One common item created with the punched tin technique was lanterns, which provided a way to transport light safely with beautiful results. These types of punched tin items were created in the Americas since the beginning of colonization. In fact, there is even a type of tin lantern named after famed American hero Paul Revere.

Although tin was already available in Mexico before the Spanish arrived, Mexicans didn’t use it on a large scale. The introduction of European methods set the stage for the regionalization of tin work in Latin America.

The rise of tin artwork in Hispanic history and culture began in the 18th century, when the coating of tin onto iron was perfected (tinplate). Given its low cost, it became the common man’s way to have design objects in the home.

Tin Artwork in Mexico

In Mexico, these tin pieces take on a number of traditional forms. Some of the most common are frames, mirrors, and pieces from Hispanic religion such as retablos and milagros, the small tin pieces in the shape of body parts that are offered as thanks to a saint after a perceived miracle.

Mexicans applied the traditional European use of hojalata in the creation of lanterns making it one of the most common uses is the luminaria (lamp).

However, the technique is versatile and other applications of tin artwork in Latin America include candelabras, jewelry boxes, Nativity scenes, and more.

Designs and motifs in pierced tin art, while varied, include flowers, whimsical curlicues, and geometrical figures. Also common are roosters, birds, and other animals, hearts, and representations of the human body.

The style of the tin artwork also depends on the region of Mexico. For example, in Oaxaca, you may see shiny pieces or pieces which have been painted colorfully. But in San Miguel de Allende, considered a center for metalwork, artisans age the pieces through oxidation for a different look.

How to Create Art in Hojalata

As an ancient artisan method, the creation of pieces in hojalata (also called lámina) is relatively simple. Depending on its thickness, the piece can generally be cut with scissors. It is then embossed with the design through the use of hammers and other specialized tools. Then, it is welded together as needed.

The tinplate can be left as-is or it can be painted with dyes and lacquers, diluted with alcohol or paint thinner.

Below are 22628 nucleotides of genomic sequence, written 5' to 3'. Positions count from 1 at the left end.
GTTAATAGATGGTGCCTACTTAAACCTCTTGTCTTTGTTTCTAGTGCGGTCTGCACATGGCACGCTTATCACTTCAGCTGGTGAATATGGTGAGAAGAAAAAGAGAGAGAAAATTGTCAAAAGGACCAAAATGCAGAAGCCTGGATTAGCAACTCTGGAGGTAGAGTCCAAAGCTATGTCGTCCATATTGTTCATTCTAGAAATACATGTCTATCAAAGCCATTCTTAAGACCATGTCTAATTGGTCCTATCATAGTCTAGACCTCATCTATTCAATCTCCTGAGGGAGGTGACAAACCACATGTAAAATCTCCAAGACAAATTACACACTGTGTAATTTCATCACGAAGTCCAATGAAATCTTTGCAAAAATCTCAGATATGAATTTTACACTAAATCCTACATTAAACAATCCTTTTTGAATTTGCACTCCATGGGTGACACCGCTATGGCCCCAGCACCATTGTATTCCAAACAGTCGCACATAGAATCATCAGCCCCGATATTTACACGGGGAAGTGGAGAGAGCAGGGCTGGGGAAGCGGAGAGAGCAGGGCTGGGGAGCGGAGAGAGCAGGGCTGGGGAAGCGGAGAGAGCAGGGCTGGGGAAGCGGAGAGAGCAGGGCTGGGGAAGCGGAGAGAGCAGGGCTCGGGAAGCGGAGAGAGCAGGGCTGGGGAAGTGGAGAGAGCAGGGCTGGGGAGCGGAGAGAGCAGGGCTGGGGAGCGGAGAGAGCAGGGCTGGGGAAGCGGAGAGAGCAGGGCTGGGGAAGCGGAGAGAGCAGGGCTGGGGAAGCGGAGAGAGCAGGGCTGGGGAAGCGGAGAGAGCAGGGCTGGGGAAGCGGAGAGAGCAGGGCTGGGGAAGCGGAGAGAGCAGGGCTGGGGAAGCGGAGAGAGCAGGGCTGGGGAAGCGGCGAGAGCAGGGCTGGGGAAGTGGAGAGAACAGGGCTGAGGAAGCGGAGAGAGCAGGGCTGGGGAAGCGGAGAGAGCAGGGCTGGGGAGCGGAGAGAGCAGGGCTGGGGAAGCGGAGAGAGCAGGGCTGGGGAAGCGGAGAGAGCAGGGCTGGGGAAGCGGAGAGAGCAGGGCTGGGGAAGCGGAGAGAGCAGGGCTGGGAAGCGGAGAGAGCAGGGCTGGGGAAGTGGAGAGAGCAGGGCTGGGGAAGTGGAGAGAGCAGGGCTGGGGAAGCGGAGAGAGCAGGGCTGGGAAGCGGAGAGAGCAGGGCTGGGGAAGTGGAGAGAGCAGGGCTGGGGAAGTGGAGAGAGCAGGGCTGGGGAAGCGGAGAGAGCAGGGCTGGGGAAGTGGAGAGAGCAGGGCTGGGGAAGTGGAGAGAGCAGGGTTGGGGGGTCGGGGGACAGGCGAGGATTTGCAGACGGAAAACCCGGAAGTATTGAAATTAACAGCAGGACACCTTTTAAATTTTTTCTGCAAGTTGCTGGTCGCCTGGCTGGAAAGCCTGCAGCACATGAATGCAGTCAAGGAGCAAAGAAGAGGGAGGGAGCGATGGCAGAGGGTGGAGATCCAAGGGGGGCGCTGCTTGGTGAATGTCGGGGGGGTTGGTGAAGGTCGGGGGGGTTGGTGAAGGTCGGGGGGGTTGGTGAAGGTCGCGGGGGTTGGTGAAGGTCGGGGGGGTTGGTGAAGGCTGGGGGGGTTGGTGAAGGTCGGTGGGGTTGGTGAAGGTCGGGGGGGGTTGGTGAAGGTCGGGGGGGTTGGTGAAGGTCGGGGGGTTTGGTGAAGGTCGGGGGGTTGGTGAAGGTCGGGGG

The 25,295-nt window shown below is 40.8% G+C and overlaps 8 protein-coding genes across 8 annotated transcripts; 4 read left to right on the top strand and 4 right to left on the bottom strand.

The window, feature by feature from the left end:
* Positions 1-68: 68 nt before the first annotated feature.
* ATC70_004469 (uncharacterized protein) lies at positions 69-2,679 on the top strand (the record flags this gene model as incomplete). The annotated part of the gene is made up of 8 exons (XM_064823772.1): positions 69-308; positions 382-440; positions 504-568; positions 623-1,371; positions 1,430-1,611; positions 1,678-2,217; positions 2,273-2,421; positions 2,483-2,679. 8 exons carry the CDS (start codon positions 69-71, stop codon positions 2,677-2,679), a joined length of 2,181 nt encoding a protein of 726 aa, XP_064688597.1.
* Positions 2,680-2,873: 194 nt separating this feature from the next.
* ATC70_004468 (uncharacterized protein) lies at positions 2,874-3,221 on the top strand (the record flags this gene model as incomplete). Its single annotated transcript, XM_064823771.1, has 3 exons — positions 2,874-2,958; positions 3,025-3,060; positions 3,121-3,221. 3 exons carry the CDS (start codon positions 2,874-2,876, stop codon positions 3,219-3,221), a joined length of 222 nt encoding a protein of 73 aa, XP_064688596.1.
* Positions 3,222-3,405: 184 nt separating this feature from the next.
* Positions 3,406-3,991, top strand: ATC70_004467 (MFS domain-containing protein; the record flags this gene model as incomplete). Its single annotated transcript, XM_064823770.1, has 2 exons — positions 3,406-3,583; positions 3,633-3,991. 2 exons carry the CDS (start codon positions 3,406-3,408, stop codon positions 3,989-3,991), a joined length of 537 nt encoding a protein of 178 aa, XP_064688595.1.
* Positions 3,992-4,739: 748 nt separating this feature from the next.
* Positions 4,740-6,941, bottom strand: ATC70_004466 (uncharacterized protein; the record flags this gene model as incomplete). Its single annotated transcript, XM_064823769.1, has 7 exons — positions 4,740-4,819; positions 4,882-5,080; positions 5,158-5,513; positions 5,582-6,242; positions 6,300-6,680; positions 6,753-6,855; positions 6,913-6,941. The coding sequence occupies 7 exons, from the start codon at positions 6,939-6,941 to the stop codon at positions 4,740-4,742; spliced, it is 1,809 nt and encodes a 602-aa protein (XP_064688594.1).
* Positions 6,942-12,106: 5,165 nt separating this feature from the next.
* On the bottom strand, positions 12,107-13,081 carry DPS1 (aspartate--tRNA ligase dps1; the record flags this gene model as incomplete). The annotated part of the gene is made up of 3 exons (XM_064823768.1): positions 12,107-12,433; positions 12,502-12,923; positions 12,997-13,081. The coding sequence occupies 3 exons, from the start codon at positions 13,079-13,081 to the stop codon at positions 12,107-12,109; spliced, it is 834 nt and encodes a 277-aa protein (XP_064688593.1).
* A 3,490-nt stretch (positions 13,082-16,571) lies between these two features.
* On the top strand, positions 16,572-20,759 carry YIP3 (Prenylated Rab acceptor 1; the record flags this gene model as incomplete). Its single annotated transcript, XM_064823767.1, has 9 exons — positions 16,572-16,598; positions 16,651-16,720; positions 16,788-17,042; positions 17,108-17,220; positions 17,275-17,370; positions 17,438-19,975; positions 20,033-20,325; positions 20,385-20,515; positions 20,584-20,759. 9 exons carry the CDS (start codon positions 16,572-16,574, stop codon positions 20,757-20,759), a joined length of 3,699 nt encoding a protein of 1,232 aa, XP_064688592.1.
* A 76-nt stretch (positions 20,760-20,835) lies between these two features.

As “the poor man’s silver,” tin artwork in Latin America and the artisans who made it were underestimated and overlooked for years.

So the next time you get a chance to see some, take a good look and think about the ancient history of this artistic technique.

Do you own any tin work art? Tell us where in the comments!

What Is Adobe – The Most Typical Example of Folk Architecture in Hispanic Culture

When you think about Hispanic folk architecture, it’s likely that you think of an adobe structure. You may know what it looks like, but what is adobe, exactly?

The word adobe, much like the material itself, has been around for thousands of years. Traced to the Egyptian for “mud brick,” adobe in Spanish comes directly from the Arabic word al-tub (also “mud brick”). In the early 18th century, English borrowed the word from Spanish.

What Is Adobe?

An example of adobe in Argentina.

An example of adobe in Argentina.

The beauty of adobe, as well as the reason that it is such an important building material worldwide, is its simplicity. Adobe has only three or four ingredients: clay, water, sand (usually), and some kind of organic material, such as straw or manure. As such, it is easy to make and to use. In current context, it’s also expensive.

To create an adobe building, first you have to make adobe bricks. The raw materials are mixed and then put into a frame, which is removed once the mixture has set. The bricks are then left to dry.

This same mixture, minus any straw, is used as mortar, as well as painted onto walls, leaving the typical flat look that is the “adobe” that most of us are familiar with.

This building material is used throughout the world, with prominent examples being West Asia, North and West Africa, Spain, Eastern Europe, and parts of England.

Of course, many Hispanics consider it a kind of Latin decor, especially since the word is from Spanish. Use in the Southwestern United States (most notably New Mexico), Mesoamerica, and the Andes dates back thousands of years.

Cool in the Day, Warm at Night

So why is adobe particularly popular in certain parts of Latin America?  One reason is due to its high thermal mass, or its ability to store heat.

Adobe walls, in essence, average out the temperature over the course of the day. This makes it ideal for locations that are hot during the day, yet cool at night, such as deserts.

During the day, the adobe heats up but doesn’t allow that heat to enter the inside of the home; this keeps the home cool. Yet at nighttime, the adobe walls release the heat slowly into the home, protecting it from the cool air outside. Pretty amazing!

Adobe buildings are in general very sturdy; in fact, some of the oldest buildings in the world are made of adobe. Unfortunately, they are also susceptible to earthquakes, a trait which has had impacts in places such as Guatemala and Chile.

In the United States, if you ask “What is adobe?” you may hear a more specific meaning, as well. It generally refers to the style of adobe architecture that is common in the Southwest, particularly New Mexico. The Pueblos of the Southwest are the most typical example of this art.

Are you a fan of adobe architecture? Let us know in the comments!